I'm sad to see that the hair quality on these dolls isn't great, and all the printed-on details on the clothing can't hold a candle to the real details on Rainbow High outfits. The lack of knee articulation while they do have ankle articulation was a very weird choice, in my opinion. Still, the dolls certainly have this general prettiness over them that made me look them up many times over the past few months (something I didn't realy do with FailFix). I've especially been very interested in second wave Rose because I love the style of her outfit and the color palette they picked for her. I was actually a little surprised that you weren't too happy with her face!

    Sadly, the Europe/NL curse strikes again. I found some of the first wave dolls on a few sketchy websites, but no sign of the second wave dolls. And I'm afraid there will never be a sign of them because it seems to me that the line has (or will be) cancelled. It's somewhat odd because I don't think it's a gimmick or theme issue. FailFix did the same (even better) and they got cancelled, too. I guess MGA is just too strong in every section of the doll market, including the gimmick and surprise one (and the "just pretty dolls" one, if we're being honest). These probably would have done a lot better in the doll drought era of a few years back... alas! I'm curious to see if Far Out Toys comes up with any new doll lines in the future because it does seem that they have a talented design team behind them.

    1. People always talk up the details on Rainbow High outfits, but on both dolls I have the “real details” generally look AWFUL and are pretty poorly made. Stitching is wonky, the placement of things that are supposed to be symmetrical doesn’t match, there are loose threads and bits of fabric sticking out from seams everywhere. And the shoes are so darn hard to remove I don’t understand how they think kids are supposed to do it- I broke one trying to get it off.
      I don’t love printed details but I like them better than clothing that is supposed to be interesting but is not well made at ALL.

  3. I've got Kenzie and Tiffany from the second wave and they are really cute! I didn't see the first wave if it came out in South Africa so I wasn't familiar with the gimmicks. I love that they can share clothes and shoes with Rainbow High dolls. I'm enjoying my two girls! I want to get wave 2 Rose as well soon.

  4. Oh wow, that last picture really highlights how much the face changed between wave 1 and two, they look like siblings with a few year age gap.

    It's a pity the didn't hide the outfits, the makeover was practically non existent, so that was really the only surprise on offer

    1. I for one do not want to buy a doll if I can’t see it’s face & see how well it’s painted, and I sure AF would not spend $20 on a doll that I didn’t know what it looked like at ALL.

  5. lol Glo-down it is! they are adorable & reminds me of mattel testing RH looks only without fashion designer?;) hopefully w3 get these all fixed!^^ p.s I miss Tia comedian!^^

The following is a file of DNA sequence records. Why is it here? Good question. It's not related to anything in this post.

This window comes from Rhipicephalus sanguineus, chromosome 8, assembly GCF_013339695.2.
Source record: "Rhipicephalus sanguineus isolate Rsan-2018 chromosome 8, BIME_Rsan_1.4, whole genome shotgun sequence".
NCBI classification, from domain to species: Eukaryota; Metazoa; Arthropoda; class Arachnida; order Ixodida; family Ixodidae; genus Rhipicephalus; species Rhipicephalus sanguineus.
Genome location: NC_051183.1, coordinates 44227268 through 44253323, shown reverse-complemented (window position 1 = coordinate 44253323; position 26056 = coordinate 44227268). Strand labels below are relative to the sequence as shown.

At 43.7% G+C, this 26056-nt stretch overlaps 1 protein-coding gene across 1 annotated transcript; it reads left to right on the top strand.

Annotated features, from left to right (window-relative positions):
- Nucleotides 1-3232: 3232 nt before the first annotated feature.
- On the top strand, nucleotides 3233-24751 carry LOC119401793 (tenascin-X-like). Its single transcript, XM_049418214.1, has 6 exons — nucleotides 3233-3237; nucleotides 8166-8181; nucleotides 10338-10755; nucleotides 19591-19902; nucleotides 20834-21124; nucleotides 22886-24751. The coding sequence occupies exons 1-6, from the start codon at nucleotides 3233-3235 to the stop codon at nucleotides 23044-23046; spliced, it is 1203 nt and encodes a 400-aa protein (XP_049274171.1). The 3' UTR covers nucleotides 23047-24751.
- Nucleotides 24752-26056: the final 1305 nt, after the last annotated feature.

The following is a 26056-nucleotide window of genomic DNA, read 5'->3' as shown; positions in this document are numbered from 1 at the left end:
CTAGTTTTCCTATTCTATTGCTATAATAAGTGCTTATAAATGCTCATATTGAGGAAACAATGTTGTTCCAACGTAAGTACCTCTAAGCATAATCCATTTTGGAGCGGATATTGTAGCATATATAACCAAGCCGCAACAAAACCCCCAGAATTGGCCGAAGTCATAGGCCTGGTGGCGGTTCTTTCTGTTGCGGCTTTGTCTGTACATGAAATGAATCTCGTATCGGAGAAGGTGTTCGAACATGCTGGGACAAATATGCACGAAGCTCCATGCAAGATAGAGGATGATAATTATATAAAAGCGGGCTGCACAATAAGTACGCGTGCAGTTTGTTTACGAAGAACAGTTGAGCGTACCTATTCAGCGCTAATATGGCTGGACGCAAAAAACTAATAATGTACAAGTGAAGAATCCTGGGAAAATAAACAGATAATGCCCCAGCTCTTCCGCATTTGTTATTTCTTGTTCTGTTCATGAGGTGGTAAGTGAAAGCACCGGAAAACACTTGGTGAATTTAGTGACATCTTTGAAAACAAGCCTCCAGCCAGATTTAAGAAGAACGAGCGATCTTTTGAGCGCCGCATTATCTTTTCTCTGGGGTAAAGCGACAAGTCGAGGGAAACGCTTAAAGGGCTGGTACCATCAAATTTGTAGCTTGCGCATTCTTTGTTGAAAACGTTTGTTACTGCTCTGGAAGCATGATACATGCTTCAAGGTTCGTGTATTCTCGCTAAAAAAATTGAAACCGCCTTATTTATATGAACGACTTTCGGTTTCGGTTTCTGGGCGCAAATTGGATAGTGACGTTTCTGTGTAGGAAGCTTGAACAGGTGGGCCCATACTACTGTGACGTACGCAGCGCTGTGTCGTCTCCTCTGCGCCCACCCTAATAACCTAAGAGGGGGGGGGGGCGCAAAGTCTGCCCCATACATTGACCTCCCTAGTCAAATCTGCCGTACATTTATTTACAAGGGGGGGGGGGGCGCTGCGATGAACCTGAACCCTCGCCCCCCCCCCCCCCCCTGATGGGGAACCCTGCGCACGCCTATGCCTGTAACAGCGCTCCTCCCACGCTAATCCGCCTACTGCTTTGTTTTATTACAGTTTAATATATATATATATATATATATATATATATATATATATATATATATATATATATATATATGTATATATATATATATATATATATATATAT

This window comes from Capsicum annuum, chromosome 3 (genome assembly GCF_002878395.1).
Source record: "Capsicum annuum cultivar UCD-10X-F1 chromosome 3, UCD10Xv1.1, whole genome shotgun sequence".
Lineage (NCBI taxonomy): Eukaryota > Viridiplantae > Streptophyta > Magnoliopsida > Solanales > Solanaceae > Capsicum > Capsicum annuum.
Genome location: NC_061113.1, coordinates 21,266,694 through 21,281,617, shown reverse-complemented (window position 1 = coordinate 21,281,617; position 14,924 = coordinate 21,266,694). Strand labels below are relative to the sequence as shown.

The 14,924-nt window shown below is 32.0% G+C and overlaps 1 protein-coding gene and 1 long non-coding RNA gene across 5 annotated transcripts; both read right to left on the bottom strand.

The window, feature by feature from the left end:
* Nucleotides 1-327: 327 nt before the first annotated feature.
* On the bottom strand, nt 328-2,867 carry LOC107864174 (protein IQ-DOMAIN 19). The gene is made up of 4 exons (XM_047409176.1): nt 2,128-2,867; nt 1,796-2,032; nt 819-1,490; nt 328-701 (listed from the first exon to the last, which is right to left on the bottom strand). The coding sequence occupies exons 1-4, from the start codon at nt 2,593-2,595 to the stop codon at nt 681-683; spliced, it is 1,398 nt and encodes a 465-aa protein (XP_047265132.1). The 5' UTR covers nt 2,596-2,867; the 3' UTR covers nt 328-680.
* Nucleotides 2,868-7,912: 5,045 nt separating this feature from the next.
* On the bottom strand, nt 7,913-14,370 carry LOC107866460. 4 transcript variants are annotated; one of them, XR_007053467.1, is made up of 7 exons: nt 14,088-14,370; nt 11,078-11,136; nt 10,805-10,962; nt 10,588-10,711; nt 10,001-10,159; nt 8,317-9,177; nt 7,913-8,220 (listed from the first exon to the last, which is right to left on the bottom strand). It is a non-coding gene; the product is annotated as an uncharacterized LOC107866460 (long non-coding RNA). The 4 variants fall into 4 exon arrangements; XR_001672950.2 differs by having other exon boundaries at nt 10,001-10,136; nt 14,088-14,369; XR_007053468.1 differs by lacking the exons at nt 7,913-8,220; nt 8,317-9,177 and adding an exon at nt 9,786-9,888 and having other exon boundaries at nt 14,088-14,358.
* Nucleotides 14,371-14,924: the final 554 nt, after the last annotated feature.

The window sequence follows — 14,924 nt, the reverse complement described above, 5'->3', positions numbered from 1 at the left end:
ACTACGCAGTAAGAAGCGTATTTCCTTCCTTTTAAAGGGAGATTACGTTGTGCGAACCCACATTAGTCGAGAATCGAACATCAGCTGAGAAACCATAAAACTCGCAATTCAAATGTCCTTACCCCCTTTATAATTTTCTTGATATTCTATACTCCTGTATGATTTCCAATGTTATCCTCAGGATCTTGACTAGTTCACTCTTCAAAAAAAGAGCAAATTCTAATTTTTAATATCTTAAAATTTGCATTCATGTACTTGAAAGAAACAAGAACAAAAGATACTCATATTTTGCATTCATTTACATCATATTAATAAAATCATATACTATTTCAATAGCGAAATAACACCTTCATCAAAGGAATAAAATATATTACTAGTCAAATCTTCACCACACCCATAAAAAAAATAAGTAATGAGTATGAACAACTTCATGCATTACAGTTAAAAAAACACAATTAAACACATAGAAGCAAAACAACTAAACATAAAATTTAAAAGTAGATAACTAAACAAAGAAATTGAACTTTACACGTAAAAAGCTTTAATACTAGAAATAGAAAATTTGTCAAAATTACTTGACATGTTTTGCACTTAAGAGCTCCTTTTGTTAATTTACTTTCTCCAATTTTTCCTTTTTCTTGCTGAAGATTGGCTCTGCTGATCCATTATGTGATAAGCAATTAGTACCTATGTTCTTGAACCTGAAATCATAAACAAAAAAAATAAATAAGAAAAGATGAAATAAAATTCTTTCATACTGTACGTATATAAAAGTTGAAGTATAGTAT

6. I really like the second wave faces, I feel like they really upped their game with the eye paint there and the newer clothing, though clearly done cheap (all one piece) feel a bit better than the printed on jeans which I always find pretty tacky. I don't like gimmicks, I feel they add cost without adding value, but at the same time the lack of mixing and matching available with one piece outfits and no secondary pieces (I LOVE that the first wave ones had pjs) really limits that. Separate blouse and shorts would allow you to mix more bits with other doll's outfits for example. All in all a lot of the extra stuff that came with mine is just in a box collecting dust. I have no use for stickers or gems or random cardboard frames. Poor Rose seems to have some of the worst hair. Tiffany's hair isn't great but it isn't too frazzled and Sadie's hair feels plasticky but looks fine. Those waves/crimps resulting in frizz isn't surprising but is disappointing. If you can't brush the doll's hair what's the point?

  7. The box art is done by Cosmic Spectrum, her stuff is great!

  8. I appreciate that the pajamas in the first wave are different from doll to doll. The second wave girl, particularly when her lips are at their reddest, screams 1970s to me - she has the platform shoes, the harvest-gold plaid, the bow at her neck, crimped hair and extremely blue eyeshadow. But the fact that the blouse and shorts are one piece just destroys the outfit for me; you can't mix and match if it's basically just a jumpsuit. I always feel tricked when I buy a doll thinking their outfit is two pieces (a shirt and shirt, for instance, or a shirt and a sweater) only to find that it's just one piece masquerading as two. Then you can never change the styling on the outfit and it loses all versatility in one feel swoop. :/

    I feel like '80s and '90s jeans ("mom" jeans, for instance) are coming back in style now, so maybe that first-wave outfit is "on trend" as well as having some vintage elements?

  9. I have two and I love the faces, but the missing knee joint and the lack of mix-and-match potential in the second wave are big drawbacks for me.

  10. I love that there are two outifts!